Personally I’m a fan of stores like this, and am eagerly anticipating the opening. I like the fact that Tomlinson is anti-pawn shop as he sees them as a predatory business and says it’s like their “kicking someone while they’re already down.” Tomlinson’s shop will take in just about anything from anyone so long as there is value and he sees a market for it. Got a “this,” and want a “that,”? Bring it in and he’ll make a deal.

Tomlinson’s recent businesses have been related to the restoration and resale of motorcycles at his shop in Chamblee though he also has experience with eBay as well as furniture restoration, and also recalls having built some of the first Taco Bell and KFC restaurants in the south. Basically, Tomlinson is a jack of all trades and by his own admission, is a collector of everything.

The store is basically fully stocked already, according to Tomlinson. He’s been collecting for years and says among other things, vintage gas pumps, coke machines and motorcycles will be for sale or trade.

On a recent trip to Asheville, North Carolina, I came across a store similar to what Tomlinson is opening called Treasure Hunters. The store, located in Biltmore Square Mall, was a smorgasbord of stuff, with signs posted stating “we buy and sell anything of value.” Tomlinson’s store will be similar, but he plans to have it be a trading post of sorts, with things of more value than the cups and silverware I saw being hawked in Asheville.

It’s likely the store will be named something along the lines of “One Stop Shop,” and if successful, Tomlinson hopes to expand into the adjacent former Happy Herman’s space, another 7,000 square feet. This space would be dedicated to higher end merchandise, he says, whereas the Ace space will be more general merchandise. The current space will receive a vintage looking mural on the LaVista Road side and the Cheshire Bridge entrance will come to resemble a fire station.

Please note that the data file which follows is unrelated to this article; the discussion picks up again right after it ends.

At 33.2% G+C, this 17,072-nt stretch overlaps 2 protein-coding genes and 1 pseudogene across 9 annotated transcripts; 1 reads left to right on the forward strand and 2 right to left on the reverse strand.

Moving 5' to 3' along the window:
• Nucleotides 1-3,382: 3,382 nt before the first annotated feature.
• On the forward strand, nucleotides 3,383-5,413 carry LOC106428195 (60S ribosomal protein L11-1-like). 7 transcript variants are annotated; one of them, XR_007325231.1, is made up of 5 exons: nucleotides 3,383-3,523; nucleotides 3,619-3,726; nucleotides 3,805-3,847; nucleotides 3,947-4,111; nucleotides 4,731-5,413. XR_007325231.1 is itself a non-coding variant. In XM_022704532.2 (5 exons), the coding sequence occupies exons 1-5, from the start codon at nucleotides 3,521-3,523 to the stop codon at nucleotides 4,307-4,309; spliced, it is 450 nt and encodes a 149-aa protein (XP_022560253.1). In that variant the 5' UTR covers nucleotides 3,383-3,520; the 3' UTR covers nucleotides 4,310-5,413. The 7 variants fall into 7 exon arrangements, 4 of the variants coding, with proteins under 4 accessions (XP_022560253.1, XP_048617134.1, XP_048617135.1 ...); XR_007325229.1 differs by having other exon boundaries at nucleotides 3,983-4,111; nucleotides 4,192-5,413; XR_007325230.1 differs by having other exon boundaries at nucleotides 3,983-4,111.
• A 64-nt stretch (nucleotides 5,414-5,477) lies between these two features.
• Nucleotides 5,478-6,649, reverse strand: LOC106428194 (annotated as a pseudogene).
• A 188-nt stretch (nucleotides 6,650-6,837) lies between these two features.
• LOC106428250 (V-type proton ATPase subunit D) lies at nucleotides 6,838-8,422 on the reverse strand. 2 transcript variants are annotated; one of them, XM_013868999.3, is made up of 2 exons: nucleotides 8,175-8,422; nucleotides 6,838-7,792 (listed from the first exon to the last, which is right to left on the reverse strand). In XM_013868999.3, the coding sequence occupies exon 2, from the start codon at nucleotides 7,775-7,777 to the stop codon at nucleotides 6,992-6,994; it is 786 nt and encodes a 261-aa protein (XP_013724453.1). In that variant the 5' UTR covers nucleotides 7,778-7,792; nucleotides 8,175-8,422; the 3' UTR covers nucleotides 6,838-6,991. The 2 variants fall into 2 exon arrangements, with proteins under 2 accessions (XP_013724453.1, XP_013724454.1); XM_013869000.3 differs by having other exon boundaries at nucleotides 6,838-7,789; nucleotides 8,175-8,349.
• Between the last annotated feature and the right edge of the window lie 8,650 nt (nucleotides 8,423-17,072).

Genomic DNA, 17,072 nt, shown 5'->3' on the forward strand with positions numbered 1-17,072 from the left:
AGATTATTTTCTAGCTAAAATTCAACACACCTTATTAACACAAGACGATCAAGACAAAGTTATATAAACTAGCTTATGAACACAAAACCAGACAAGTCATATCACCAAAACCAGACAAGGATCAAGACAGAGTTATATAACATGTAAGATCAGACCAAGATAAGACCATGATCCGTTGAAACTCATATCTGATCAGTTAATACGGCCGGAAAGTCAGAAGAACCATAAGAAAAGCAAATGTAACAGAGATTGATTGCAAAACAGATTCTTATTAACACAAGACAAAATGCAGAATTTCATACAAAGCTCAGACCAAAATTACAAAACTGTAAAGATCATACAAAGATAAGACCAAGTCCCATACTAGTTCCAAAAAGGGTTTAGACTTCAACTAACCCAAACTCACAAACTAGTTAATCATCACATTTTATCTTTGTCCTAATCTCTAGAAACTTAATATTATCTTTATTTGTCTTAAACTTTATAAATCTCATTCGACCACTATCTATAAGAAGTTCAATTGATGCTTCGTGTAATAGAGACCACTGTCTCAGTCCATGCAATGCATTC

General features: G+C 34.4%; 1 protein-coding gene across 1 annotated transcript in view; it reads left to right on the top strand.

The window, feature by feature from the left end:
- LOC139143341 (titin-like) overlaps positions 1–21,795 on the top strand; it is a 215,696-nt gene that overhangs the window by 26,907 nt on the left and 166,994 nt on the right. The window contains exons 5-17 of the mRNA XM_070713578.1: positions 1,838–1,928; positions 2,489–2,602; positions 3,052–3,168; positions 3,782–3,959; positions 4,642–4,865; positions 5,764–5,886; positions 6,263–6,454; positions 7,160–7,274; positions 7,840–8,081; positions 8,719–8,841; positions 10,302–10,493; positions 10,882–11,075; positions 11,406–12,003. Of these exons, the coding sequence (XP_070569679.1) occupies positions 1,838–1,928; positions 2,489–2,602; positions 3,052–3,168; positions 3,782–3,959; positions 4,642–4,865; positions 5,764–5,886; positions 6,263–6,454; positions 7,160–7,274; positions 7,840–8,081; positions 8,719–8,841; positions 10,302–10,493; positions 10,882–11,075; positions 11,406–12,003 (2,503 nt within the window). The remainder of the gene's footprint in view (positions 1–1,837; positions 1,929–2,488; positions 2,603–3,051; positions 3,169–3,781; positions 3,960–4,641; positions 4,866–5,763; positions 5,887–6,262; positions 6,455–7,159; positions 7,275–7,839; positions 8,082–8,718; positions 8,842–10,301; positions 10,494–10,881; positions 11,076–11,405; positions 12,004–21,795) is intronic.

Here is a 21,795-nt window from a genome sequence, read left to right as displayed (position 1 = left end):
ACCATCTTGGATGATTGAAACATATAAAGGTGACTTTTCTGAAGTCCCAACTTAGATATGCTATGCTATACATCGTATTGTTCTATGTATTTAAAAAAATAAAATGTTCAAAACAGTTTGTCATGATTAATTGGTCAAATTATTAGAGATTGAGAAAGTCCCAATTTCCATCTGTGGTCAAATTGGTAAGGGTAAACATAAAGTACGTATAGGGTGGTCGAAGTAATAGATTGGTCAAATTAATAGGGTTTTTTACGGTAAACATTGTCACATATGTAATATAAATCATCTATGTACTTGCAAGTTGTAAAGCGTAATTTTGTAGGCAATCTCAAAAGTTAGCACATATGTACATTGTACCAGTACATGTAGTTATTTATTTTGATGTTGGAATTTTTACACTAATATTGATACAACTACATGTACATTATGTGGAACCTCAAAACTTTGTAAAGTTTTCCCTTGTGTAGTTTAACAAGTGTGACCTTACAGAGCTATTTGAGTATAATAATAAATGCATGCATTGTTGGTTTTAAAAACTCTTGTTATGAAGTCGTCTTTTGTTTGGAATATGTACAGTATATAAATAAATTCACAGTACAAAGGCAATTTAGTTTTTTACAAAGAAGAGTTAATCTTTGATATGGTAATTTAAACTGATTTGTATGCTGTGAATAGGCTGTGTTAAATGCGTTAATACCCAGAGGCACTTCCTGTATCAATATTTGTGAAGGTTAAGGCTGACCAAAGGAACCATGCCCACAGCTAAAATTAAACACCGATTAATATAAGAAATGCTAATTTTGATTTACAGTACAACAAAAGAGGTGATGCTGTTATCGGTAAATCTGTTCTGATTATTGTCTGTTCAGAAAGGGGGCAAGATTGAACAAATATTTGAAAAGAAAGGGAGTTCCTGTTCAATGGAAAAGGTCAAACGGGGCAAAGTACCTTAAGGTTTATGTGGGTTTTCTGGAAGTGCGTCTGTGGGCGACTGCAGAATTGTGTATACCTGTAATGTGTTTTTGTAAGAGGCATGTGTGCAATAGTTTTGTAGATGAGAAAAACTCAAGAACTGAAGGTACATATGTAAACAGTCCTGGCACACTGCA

Store one has been a labor of love since the lease was signed in January, and has included many 12 or 14 hour workdays. As of now, the store should open by early November. Tomlinson anticipates opening as many as twenty additional stores in the coming years, in smaller towns outside of Atlanta.

from Tomorrow’s News Today – Atlanta

September 19, 2012 at 12:46 pm 1 comment

Atlanta Council Delays Vote on Walmart Development

Jaclyn Hirsch – Buckhead Patch

Atlanta City Council failed yet again on Monday to make a decision on the controversial mixed-use development plan off Lindbergh Drive west of North Druid Hills that includes a Walmart.

Council voted to send the zoning request back to committee to address the land use issues, according to a note sent to residents by the Lindridge Martin Manor neighborhood association.

Developers want to build a mixed-use development that would include a Walmart off Lindbergh Drive near the MARTA station.

But the property is zoned for residential use, and Monday’s city council vote indicates that council will not approve the project unless the property is rezoned.

“The Walmart development cannot go forward with out the land use being changed,” Lindridge Martin Manor Neighborhood Association President Roxanne Sullivan wrote to neighbors. “There was lots of speculation as to what does this mean. Most of them involved the fact that the developer did not have the votes for approval. It most likely will not come back from committee.”

Developers battled with neighbors for roughly two years in an effort to move the project forward.

Many residents in and around Buckhead opposed the project due to the size of the development and the location.